Politics & Government

Tax-cut deal leads to revolt

WASHINGTON — Opposition by House Democrats to the tax-cut deal negotiated by President Barack Obama and Republican leaders erupted into open revolt Thursday, threatening to undermine GOP support and rekindling the threat of an increase in income tax withholding for virtually every American worker beginning New Year's Day.

The rebellion came as House and Senate Democratic leaders sought votes to pass the White House deal to extend Bush-era tax breaks with a week remaining before Congress is scheduled to adjourn for the holidays.

The Senate could vote within days, but the developments Thursday thrust the proposal into uncertainty in the House. The White House was forced to defend its deal while trying to accommodate demands for changes.

During an angry and emotional meeting of their caucus, House Democratic lawmakers in a voice vote overwhelmingly recommended not to bring the Obama package to the floor without substantial modification.

"Just say no!" some shouted in the Democratic caucus meeting.

The Democrats were particularly incensed by inclusion of a new estate tax provision that would benefit a few thousand wealthy households — a provision sought by Republicans that has drawn strong Democratic opposition.

"That estate tax is obscene — it's just obscene," said Rep. Jan Schakowsky, D-Ill., emerging from the closed-door meeting. "We're talking about a handful of Americans that we should have to trade for millions of unemployed people, for millions more middle income Americans."

The White House tried for days to quell the discontent among the House Democrats, but the efforts might have backfired after Vice President Joe Biden met with lawmakers earlier in the week and presented the agreement with the GOP as a "take-it-or-leave-it" deal, representatives said.

"Let's leave it," said Rep. Donna Edwards, D-Md.

Said Rep. Peter DeFazio, D-Ore., author of the resolution that led to the voice vote, "We have given our leadership license to force the Senate leadership and the White House back to the table, to get a better deal for the American people."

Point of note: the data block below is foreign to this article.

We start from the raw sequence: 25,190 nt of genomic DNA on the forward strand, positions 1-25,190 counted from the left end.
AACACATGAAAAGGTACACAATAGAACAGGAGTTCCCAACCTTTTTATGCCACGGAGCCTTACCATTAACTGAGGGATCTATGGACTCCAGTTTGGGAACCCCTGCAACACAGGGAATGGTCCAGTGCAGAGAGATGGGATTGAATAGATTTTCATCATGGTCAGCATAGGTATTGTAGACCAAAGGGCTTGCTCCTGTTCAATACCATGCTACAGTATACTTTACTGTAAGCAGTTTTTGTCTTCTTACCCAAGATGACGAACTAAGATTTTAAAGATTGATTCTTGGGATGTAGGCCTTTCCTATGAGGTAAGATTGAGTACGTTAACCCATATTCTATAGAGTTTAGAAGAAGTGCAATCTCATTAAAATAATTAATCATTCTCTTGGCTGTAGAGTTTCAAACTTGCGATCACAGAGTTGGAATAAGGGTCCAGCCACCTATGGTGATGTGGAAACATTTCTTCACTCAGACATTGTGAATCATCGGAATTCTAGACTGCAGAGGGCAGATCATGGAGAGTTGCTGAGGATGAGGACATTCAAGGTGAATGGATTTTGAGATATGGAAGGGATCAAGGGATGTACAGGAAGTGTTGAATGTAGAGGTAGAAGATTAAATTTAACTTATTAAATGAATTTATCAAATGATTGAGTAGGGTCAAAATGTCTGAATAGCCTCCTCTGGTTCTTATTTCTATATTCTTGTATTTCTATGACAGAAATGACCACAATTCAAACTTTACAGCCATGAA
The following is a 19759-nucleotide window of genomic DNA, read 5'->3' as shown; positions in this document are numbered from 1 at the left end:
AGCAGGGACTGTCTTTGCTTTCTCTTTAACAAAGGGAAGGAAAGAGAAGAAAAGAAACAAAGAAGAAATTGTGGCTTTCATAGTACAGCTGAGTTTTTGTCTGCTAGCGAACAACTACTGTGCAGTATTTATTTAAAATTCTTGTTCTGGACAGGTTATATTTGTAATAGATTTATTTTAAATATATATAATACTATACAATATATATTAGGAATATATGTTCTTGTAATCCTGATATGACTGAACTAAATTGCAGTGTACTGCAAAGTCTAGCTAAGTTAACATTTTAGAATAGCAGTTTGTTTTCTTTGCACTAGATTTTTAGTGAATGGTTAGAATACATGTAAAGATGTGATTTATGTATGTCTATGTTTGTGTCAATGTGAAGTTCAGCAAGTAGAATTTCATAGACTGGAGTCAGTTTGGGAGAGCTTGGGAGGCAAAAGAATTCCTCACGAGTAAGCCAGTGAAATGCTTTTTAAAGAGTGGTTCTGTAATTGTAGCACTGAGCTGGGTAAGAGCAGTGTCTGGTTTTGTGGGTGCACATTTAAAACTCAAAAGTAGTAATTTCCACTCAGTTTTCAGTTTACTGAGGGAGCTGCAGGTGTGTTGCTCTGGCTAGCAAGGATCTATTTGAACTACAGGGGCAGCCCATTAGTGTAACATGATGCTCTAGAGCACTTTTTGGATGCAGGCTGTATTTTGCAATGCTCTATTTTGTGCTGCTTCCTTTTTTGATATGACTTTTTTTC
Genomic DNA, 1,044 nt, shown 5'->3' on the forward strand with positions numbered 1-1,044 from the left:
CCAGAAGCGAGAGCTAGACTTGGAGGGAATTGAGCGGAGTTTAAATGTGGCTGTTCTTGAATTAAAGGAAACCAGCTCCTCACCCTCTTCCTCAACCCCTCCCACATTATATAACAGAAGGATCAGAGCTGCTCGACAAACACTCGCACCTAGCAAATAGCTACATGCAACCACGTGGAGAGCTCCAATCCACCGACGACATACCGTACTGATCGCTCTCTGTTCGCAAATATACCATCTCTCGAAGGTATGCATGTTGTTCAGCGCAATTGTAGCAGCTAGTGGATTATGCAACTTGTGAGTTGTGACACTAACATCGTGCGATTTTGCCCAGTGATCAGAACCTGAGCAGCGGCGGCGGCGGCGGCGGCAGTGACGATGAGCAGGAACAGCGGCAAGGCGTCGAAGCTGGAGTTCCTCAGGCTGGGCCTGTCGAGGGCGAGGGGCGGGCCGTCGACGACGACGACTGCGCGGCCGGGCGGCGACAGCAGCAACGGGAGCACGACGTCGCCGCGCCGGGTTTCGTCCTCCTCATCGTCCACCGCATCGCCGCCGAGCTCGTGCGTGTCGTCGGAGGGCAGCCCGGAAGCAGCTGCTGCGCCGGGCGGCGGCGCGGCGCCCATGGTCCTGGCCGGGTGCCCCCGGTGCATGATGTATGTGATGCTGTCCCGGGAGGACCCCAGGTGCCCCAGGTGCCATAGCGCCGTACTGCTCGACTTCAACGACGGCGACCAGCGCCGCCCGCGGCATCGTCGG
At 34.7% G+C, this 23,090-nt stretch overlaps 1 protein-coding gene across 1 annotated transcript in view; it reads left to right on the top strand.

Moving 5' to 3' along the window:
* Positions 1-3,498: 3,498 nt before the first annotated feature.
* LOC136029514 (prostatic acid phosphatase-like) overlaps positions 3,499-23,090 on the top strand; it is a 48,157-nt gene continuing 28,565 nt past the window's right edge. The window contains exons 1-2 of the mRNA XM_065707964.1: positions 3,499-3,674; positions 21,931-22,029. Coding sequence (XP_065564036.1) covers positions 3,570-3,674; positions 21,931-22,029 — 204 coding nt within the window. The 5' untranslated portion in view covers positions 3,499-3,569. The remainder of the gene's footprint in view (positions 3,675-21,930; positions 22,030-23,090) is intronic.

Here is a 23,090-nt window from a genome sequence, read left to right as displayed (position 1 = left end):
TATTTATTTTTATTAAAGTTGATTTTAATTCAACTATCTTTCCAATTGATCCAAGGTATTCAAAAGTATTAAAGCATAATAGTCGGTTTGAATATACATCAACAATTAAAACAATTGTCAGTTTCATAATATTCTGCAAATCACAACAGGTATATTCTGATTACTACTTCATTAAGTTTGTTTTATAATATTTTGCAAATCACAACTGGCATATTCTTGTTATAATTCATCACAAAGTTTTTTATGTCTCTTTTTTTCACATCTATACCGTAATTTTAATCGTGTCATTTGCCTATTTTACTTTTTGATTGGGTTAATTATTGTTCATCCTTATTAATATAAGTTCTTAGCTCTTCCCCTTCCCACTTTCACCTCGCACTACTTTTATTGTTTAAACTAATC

The setback took Democratic leaders by surprise as the White House has mounted an aggressive campaign to portray the agreement as a needed economic stimulus measure that will boost the economy and create as many as 2 million jobs next year.

It is also the first major challenge to Obama from his party in Congress as he navigates in a new political reality, negotiating with Republicans who will have the majority in the House and larger numbers in the Senate in the new Congress.

White House spokesman Robert Gibbs was optimistic that Congress would act by the year-end deadline, while acknowledging the agreement was a compromise.

"A perfect deal? Not by any means," Gibbs said. "But the nature of compromise is taking enough things to get an agreement through. And I think in the end we will."

The White House ceded to Republican demands to extend the expiring tax cuts approved during the George W. Bush administration — including those for the wealthiest 2 percent of taxpayers who earn more than $250,000, a move most Democrats oppose. In exchange, the administration won several provisions Democrats support.

Among those are an extension through 2011 of unemployment benefits for jobless Americans, including 2 million who are without benefits during the holidays.

The package also includes a 2 percent reduction in the Social Security payroll tax that will provide up to $2,000 for all workers.